An insidious curse haunts all business owners and it doesn’t matter what business model they use or how large or small their company might be. The curse is freedom.
You’d think freedom was a blessing, and it is. It’s the ultimate goal of the successful entrepreneur. They want to enjoy freedom from someone else’s schedule, from corporate bureaucracy and from some lame manager’s to do list. They have the freedom to do work that counts, to blow off on a Tuesday afternoon to spend time with family, or to play by day and work at night.
All entrepreneurs chase freedom. We have our personal reasons to want it, but we share the same goal.
But freedom comes at a price. The curse kicks in and the universe demands payback for the gift we’ve created for ourselves.
Freedom is a curse precisely because it’s freedom. Freedom runs away from structure and hides in the bushes while discipline marches by. Freedom rejects fixed schedules and doesn’t answer when your inner deadline bailiff calls.
Yet if you’re an entrepreneur, you need structure, schedules and organization. It takes discipline to build the kind of business that allows you to blow off afternoons or take month-long holidays without the house of cards tumbling down.
You won’t stay your own boss for long if you don’t harness discipline in your life and business.
How to harness discipline and ride it hard
Trust me, I’m the last person to suggest you adopt discipline as a permanent state of mind. Discipline and I have a tenacious relationship at best. I hold on because she’s valuable to me; she barely concedes to put up with me. (Yes, discipline is a she. I have no idea why. Freud might).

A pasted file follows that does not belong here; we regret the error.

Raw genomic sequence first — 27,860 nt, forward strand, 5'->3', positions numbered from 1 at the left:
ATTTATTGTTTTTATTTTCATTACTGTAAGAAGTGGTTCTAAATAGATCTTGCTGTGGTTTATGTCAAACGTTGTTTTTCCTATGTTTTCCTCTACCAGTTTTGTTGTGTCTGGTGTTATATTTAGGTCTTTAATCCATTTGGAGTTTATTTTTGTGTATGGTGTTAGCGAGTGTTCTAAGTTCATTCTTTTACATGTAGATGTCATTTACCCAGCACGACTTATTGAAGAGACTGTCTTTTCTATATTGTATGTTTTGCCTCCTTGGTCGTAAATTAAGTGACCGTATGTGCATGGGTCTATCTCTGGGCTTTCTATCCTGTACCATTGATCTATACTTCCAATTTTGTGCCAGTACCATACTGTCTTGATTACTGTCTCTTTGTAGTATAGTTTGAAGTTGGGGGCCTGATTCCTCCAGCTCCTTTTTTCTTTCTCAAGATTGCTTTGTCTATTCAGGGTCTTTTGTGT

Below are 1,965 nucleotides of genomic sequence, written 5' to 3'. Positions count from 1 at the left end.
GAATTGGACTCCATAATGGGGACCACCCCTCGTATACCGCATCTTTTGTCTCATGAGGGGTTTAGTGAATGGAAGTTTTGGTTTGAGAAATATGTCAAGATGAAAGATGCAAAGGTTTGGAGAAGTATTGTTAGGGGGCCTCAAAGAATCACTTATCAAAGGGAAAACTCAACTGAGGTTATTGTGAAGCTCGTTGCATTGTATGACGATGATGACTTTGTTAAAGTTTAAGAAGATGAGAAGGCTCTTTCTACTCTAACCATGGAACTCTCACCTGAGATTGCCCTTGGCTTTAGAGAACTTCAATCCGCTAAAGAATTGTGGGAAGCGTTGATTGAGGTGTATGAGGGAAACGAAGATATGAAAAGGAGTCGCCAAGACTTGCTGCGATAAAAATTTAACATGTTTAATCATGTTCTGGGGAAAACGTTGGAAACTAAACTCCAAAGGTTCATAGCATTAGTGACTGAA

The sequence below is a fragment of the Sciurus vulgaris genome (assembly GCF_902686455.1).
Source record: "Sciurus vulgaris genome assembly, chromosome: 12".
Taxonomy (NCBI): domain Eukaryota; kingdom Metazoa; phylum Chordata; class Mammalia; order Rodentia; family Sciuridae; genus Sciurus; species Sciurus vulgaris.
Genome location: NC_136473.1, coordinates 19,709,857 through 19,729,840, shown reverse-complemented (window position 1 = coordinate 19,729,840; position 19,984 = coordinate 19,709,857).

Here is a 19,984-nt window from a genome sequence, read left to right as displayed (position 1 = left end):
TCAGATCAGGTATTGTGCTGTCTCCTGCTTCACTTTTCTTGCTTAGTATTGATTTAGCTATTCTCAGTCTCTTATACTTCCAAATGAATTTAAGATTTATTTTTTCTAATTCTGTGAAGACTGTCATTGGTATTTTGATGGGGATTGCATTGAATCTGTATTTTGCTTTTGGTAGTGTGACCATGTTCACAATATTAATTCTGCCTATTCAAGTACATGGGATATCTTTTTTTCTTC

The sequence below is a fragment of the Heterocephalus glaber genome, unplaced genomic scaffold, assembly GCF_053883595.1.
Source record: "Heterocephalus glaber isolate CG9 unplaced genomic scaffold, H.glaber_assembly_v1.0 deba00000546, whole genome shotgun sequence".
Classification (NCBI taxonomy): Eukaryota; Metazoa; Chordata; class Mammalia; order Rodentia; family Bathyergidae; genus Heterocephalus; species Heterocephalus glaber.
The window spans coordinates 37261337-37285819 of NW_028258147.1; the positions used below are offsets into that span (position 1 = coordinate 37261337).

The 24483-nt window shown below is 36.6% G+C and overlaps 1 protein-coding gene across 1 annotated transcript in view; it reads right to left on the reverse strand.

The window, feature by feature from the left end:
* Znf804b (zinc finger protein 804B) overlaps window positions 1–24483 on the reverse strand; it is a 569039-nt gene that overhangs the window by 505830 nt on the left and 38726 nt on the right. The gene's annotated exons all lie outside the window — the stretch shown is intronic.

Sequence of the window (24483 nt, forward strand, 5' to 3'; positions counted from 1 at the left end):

Discipline isn’t some unseen cosmic force. Months of meditation aren’t required. No one is disciplined all the time, but being able to switch it on at the times we need it is the skill that forges business empires. It’s just a state of mind we enter and leave at will, just like any other state: feeling happy, being sad, and so forth. Here are three techniques that focus on cultivating a state of discipline that I’ve road-tested often with clients, with fantastic results.
Set micro goals
You need to set micro goals. Most entrepreneurs figure out that a long-term game plan, a vision board and clear goals are crucial to big-time business success. Yay for The Secret!
But many business owners don’t have itty-bitty sized goals that keep them on the straight-and-narrow of productivity performance. This habit is crucial. Long-term goals are great since they get us fired up and inspired. Actually doing stuff on a daily basis, however, comes down to how you tick off tasks.
The whole point of discipline, for entrepreneurs at least, is to move your business goals forward, bit by bit, each day. It ‘s about incrementally building your business, spooling up your momentum and eventually charging down the freeway of big profits, impact and perhaps fame.
The key is in the daily “micro-push”. You must learn the discipline to add to that momentum on a daily basis, or you very quickly lose any acceleration you have.
Setting micro goals is about translating your long term vision for success into a weekly or, better yet, daily game-plan for winning big in business.
The best productivity system I’ve ever used revolves around the simple concept of writing a maximum of three goals on a single Post-It note. You’re allowed a single Post-It per day. You make it your day’s focus to, above all else, absolutely nail those three goals. If the goals are too big to achieve in a single day, you’re forced to split them into mini goals that can be achieved.
The reason the itty-bitty goal system works so well is simple. Setting a maximum of three tasks per day manages expectations. Achieving three tasks is easy. You could probably nail five, if you really tried, but that isn’t the point.
When you set realistic expectations and achieve them, you build a habit of success. You also build a habit of discipline. You’re conditioning yourself to, if all else fails, nail three important tasks per day. That builds crucial momentum.